Time for trust in the democratic process

9th November 2012 at 00:00

The youth vote helped to deliver a second term in office for President Obama - evidence, if any was needed, of why politicians might want to extend the franchise to younger voters. A cynic might suggest that the SNP government has offered 16- and 17-year-olds the vote in the independence referendum in the hope that it will benefit. But that is perhaps looking at the issue from the wrong angle, and this week's News Focus (pages 12-15) examines some of the arguments around lowering the age limit for voting.

It is surely time to re-examine the age thresholds young people face. Incorporation of the UN Convention on the Rights of the Child into the Scottish government's Children and Young People Bill offers the perfect chance to do so. That a 16-year-old is considered mature enough to fight in the armed forces, marry and parent a child but not to vote seems to defy logic. Some fear that teachers will wield undue influence on 16- and 17-year-olds' voting intentions. Surely that does senior pupils and teaching staff a disservice.

With the General Teaching Council for Scotland's current review of professional standards placing an unprecedented emphasis on teachers' moral values, is it not time to trust teachers to behave ethically and to trust young people to see through attempts to brainwash them? The teaching profession faces bigger challenges than this, as publication this week of the National Partnership Group report on implementation of Teaching Scotland's Future makes clear (pages 5-6).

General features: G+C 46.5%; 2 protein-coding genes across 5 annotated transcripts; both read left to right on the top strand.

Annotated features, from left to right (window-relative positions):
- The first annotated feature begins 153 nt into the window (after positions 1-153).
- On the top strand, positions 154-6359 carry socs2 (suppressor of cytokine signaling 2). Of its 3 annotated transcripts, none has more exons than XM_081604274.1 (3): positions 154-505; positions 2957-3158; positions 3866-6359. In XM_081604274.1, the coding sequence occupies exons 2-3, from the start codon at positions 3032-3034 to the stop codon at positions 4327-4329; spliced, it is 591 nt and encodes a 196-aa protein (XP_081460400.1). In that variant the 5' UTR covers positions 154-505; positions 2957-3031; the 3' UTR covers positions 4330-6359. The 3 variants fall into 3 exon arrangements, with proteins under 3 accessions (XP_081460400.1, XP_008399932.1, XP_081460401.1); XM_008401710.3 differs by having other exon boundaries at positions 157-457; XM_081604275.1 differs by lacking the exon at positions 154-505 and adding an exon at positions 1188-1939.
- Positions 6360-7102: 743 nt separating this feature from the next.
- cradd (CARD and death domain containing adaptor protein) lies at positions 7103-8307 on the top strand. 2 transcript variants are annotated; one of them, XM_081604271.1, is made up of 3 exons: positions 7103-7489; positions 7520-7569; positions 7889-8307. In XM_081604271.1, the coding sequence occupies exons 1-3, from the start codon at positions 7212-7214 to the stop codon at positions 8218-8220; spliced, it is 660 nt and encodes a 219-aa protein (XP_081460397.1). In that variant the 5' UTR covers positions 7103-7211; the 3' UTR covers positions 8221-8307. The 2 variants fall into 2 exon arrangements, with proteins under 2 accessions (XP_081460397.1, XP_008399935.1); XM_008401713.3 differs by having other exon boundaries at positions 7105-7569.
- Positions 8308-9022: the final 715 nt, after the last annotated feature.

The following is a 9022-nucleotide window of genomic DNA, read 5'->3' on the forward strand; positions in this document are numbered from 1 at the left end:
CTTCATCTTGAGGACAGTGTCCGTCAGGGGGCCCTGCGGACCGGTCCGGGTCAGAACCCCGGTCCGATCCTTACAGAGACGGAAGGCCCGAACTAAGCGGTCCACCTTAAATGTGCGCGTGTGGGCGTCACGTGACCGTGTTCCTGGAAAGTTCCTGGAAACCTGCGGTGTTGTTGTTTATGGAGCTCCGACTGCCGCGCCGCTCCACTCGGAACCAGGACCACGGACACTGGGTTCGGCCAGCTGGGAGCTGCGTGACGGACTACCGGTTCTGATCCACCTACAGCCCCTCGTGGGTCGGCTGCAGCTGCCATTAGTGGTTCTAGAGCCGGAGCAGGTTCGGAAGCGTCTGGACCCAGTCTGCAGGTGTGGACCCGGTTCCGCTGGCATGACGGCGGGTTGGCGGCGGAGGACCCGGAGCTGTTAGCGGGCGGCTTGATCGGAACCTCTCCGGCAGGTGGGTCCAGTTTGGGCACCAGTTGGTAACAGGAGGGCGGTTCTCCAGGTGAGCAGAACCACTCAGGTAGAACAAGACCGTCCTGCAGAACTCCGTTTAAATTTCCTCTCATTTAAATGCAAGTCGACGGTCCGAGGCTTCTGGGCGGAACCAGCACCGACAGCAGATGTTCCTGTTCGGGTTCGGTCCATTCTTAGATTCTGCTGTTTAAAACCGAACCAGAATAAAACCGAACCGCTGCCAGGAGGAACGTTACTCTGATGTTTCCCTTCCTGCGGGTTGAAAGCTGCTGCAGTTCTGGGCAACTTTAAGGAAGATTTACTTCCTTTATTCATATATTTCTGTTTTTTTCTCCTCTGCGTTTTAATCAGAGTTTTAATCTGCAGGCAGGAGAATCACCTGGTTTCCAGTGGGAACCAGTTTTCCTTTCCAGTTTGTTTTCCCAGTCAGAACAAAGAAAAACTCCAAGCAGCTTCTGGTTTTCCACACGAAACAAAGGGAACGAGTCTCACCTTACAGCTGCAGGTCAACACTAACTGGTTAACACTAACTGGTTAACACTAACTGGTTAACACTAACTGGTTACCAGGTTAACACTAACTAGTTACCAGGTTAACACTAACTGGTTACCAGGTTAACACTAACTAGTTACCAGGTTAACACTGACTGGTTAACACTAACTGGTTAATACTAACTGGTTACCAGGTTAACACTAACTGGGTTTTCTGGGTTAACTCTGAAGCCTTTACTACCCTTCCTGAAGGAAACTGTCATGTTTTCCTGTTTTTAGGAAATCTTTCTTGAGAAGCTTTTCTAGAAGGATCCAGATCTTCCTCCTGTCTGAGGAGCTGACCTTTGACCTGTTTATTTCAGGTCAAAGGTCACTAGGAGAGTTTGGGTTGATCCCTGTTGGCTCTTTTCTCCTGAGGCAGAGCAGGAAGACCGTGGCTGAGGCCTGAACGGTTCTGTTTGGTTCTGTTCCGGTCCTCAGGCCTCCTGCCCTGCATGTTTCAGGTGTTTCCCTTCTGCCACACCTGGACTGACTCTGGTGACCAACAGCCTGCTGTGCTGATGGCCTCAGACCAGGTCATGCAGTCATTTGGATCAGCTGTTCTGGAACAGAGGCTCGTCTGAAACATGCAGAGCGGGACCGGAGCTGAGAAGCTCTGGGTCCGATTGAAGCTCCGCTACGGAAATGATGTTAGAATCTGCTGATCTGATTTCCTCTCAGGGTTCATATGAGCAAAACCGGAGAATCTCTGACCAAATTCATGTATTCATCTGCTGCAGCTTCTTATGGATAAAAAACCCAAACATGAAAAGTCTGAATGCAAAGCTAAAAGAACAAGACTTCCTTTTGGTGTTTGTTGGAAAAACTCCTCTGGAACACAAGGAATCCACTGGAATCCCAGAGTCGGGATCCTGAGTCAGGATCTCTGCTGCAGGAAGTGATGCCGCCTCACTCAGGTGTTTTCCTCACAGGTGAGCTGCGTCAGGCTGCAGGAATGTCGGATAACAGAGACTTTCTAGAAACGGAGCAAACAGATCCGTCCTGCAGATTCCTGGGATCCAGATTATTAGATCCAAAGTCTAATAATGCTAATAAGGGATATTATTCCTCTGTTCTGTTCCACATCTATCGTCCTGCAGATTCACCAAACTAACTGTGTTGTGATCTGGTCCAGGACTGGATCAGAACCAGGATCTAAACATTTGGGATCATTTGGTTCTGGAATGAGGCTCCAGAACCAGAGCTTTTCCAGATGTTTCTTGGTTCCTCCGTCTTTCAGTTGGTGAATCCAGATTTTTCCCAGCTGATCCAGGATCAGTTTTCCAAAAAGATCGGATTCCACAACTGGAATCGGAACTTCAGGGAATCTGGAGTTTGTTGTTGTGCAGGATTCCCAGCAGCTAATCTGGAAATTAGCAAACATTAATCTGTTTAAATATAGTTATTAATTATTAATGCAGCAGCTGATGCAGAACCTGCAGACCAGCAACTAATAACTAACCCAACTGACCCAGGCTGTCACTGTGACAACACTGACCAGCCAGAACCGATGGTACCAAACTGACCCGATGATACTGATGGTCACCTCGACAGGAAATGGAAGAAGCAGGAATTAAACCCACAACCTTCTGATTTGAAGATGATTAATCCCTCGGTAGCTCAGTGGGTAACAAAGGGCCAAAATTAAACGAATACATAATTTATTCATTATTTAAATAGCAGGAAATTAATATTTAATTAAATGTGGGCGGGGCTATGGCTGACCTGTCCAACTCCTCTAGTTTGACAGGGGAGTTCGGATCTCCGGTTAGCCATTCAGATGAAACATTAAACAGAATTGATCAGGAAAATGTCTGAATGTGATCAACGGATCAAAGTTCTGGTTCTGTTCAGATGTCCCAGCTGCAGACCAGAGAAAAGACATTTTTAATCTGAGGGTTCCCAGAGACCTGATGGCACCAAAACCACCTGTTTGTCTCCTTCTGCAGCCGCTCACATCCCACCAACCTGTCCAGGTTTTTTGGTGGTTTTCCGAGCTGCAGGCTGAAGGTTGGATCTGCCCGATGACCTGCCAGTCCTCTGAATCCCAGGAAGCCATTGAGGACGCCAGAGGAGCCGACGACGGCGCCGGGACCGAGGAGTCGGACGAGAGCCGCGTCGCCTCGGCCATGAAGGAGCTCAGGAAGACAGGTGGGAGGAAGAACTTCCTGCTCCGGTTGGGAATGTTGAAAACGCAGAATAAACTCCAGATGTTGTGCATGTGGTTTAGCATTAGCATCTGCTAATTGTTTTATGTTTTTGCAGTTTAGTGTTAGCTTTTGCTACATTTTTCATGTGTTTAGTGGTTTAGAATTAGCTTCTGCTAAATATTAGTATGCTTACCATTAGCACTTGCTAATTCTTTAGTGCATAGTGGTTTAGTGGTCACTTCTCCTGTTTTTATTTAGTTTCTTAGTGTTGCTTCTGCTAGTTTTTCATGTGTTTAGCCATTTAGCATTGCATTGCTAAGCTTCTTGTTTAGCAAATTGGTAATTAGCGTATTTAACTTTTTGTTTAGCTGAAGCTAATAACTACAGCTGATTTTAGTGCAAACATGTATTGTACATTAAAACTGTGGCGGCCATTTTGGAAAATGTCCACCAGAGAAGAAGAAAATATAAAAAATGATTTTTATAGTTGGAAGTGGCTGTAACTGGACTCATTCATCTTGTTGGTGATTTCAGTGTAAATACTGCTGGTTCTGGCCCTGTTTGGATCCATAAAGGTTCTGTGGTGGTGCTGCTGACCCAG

The NPG's endorsement, along with that of education secretary Michael Russell, of Graham Donaldson's main recommendations signals a commitment to deliver a culture change. But change management is rarely easy. If the aim is to shift up a gear and create an all-master's profession - or even one performing at master's-level without the paper qualification - we should remember that the chartered teacher programme foundered largely because it was not sufficiently integrated into the whole school ethos. Heads will now become the gatekeepers to access to master's-level study, since they will hold the purse-strings. It gives them the control they always wanted of the chartered teacher programme. Heads, too, will have to step up to the mark. While aspiring school leaders will have to acquire a leadership qualification, existing heads will also be expected to provide evidence that they continue to meet the Standard for Headship by taking up suitable CPD opportunities.

It is hard not to detect a strong move towards a more centralised delivery of continuing professional development - and not before time. The current landscape is too piecemeal, with a lack of coherence across authorities. But as Education Scotland warns, the current direction of travel will require significant investment.

Elizabeth Buie, Deputy editor

Gillian Macdonald is away.

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